As Garden State DWI and drug DUI defense lawyers, my colleagues and I often remind potential clients that when a police officer makes a traffic stop the action itself can be construed as a “seizure” within the legal definitions stated in the Fourth and Fourteenth amendments of the United States Constitution. As most every legal professional knows, over the years there has existed some doubt as to what truly constituted a valid traffic stop. But these doubts were essentially wiped away following the landmark Supreme Court decision of Delaware v. Prouse.
One of the more popular reasons, at least among police officers, for stopping many a motorist is the common moving violation known as failure to maintain one’s lane; this justification for making a routine traffic stop is second only to pulling a car or truck over based on one of the more typical vehicle equipment infractions, such as a burned out headlight or taillight (in fact, if you find yourself driving a vehicle with a burned-out or broken lamp anywhere on the car or truck, be prepared to have a state trooper or municipal patrolman stop you on the roadside).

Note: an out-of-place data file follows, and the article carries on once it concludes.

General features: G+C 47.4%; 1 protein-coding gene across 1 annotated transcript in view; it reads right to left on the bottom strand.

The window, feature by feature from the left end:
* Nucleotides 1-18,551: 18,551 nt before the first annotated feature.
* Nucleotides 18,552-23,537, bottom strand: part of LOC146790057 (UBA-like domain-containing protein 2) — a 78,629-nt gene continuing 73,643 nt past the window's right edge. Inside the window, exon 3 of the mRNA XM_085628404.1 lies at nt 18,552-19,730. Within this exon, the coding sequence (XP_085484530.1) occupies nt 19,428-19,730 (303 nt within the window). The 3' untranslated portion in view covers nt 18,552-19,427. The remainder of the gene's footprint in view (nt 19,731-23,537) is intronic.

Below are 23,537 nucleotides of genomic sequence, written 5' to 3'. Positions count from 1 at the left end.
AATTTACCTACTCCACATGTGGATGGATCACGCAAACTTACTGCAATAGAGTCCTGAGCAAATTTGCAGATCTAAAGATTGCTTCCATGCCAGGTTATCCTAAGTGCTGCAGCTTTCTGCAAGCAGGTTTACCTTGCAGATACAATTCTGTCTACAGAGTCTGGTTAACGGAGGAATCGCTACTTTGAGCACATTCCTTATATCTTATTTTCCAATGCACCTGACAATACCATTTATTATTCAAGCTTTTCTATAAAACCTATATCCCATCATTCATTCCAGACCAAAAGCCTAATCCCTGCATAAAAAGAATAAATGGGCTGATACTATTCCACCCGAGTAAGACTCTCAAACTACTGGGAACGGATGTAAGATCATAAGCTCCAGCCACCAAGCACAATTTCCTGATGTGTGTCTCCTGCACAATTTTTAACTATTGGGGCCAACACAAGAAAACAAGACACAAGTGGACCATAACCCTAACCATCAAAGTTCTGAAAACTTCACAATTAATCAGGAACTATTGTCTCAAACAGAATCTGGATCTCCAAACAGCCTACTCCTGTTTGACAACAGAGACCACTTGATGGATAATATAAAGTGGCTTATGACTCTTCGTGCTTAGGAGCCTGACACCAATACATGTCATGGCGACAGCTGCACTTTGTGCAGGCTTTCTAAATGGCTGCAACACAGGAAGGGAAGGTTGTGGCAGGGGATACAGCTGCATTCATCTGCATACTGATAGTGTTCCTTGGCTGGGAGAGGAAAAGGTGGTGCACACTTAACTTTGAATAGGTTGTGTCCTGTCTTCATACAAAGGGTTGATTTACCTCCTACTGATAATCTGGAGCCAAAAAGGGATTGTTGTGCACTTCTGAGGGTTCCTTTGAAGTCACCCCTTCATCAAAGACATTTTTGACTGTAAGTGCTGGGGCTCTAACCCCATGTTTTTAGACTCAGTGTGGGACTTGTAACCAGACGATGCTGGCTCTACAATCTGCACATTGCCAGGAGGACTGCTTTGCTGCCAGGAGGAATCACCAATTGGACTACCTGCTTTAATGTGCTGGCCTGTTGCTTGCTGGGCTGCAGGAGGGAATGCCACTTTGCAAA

When it comes to common moving violations – mainly, straying from one’s lane — drivers who find themselves having a difficult time staying within the lane markers during the evening hours will more than likely end up having a conversation with a law enforcement officer on the shoulder of the roadway. If it’s simply a matter of fatigue, a motorist may simply get a warning; but if that individual has consumed any alcohol recently, much less admits to the fact, complications will likely arise.